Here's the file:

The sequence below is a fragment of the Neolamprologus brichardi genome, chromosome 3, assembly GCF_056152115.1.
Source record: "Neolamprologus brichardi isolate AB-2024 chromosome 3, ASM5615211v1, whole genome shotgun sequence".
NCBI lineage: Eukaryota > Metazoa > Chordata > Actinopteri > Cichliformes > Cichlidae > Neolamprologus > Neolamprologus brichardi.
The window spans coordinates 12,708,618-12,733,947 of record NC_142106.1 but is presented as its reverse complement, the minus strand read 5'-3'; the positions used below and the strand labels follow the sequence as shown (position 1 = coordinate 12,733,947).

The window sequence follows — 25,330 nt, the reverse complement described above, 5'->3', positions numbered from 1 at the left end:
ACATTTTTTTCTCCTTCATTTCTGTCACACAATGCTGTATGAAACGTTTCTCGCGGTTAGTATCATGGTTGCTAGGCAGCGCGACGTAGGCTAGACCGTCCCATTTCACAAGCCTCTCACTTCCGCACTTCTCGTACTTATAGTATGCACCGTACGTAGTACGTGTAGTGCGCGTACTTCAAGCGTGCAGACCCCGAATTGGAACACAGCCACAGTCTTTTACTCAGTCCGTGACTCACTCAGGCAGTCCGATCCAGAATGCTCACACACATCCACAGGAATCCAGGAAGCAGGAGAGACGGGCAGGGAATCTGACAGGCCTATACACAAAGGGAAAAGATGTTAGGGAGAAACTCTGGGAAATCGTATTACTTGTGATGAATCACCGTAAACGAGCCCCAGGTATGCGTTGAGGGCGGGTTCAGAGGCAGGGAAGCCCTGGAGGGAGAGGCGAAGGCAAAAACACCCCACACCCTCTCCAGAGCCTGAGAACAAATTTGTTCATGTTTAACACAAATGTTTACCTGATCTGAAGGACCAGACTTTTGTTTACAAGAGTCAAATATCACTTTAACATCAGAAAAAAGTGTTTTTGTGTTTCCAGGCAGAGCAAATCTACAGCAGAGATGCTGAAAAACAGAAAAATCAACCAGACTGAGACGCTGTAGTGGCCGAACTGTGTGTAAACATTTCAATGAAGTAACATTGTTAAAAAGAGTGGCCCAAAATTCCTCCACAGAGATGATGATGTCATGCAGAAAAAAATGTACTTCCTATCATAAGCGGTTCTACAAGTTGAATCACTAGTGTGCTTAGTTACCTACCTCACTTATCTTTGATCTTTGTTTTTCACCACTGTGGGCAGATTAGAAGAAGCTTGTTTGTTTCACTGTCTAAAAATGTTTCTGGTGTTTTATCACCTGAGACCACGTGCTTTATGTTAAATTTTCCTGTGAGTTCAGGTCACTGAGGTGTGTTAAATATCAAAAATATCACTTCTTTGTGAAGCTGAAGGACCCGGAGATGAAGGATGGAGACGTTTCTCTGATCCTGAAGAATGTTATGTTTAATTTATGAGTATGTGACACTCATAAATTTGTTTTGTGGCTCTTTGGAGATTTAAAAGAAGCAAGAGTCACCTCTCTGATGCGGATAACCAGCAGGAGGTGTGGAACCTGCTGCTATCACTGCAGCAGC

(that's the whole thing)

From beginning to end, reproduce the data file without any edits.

The sequence below is a fragment of the Neolamprologus brichardi genome, chromosome 3, assembly GCF_056152115.1.
Source record: "Neolamprologus brichardi isolate AB-2024 chromosome 3, ASM5615211v1, whole genome shotgun sequence".
NCBI lineage: Eukaryota > Metazoa > Chordata > Actinopteri > Cichliformes > Cichlidae > Neolamprologus > Neolamprologus brichardi.
The window spans coordinates 12,708,618-12,733,947 of record NC_142106.1 but is presented as its reverse complement, the minus strand read 5'-3'; the positions used below and the strand labels follow the sequence as shown (position 1 = coordinate 12,733,947).

The window sequence follows — 25,330 nt, the reverse complement described above, 5'->3', positions numbered from 1 at the left end:
ACATTTTTTTCTCCTTCATTTCTGTCACACAATGCTGTATGAAACGTTTCTCGCGGTTAGTATCATGGTTGCTAGGCAGCGCGACGTAGGCTAGACCGTCCCATTTCACAAGCCTCTCACTTCCGCACTTCTCGTACTTATAGTATGCACCGTACGTAGTACGTGTAGTGCGCGTACTTCAAGCGTGCAGACCCCGAATTGGAACACAGCCACAGTCTTTTACTCAGTCCGTGACTCACTCAGGCAGTCCGATCCAGAATGCTCACACACATCCACAGGAATCCAGGAAGCAGGAGAGACGGGCAGGGAATCTGACAGGCCTATACACAAAGGGAAAAGATGTTAGGGAGAAACTCTGGGAAATCGTATTACTTGTGATGAATCACCGTAAACGAGCCCCAGGTATGCGTTGAGGGCGGGTTCAGAGGCAGGGAAGCCCTGGAGGGAGAGGCGAAGGCAAAAACACCCCACACCCTCTCCAGAGCCTGAGAACAAATTTGTTCATGTTTAACACAAATGTTTACCTGATCTGAAGGACCAGACTTTTGTTTACAAGAGTCAAATATCACTTTAACATCAGAAAAAAGTGTTTTTGTGTTTCCAGGCAGAGCAAATCTACAGCAGAGATGCTGAAAAACAGAAAAATCAACCAGACTGAGACGCTGTAGTGGCCGAACTGTGTGTAAACATTTCAATGAAGTAACATTGTTAAAAAGAGTGGCCCAAAATTCCTCCACAGAGATGATGATGTCATGCAGAAAAAAATGTACTTCCTATCATAAGCGGTTCTACAAGTTGAATCACTAGTGTGCTTAGTTACCTACCTCACTTATCTTTGATCTTTGTTTTTCACCACTGTGGGCAGATTAGAAGAAGCTTGTTTGTTTCACTGTCTAAAAATGTTTCTGGTGTTTTATCACCTGAGACCACGTGCTTTATGTTAAATTTTCCTGTGAGTTCAGGTCACTGAGGTGTGTTAAATATCAAAAATATCACTTCTTTGTGAAGCTGAAGGACCCGGAGATGAAGGATGGAGACGTTTCTCTGATCCTGAAGAATGTTATGTTTAATTTATGAGTATGTGACACTCATAAATTTGTTTTGTGGCTCTTTGGAGATTTAAAAGAAGCAAGAGTCACCTCTCTGATGCGGATAACCAGCAGGAGGTGTGGAACCTGCTGCTATCACTGCAGCAGC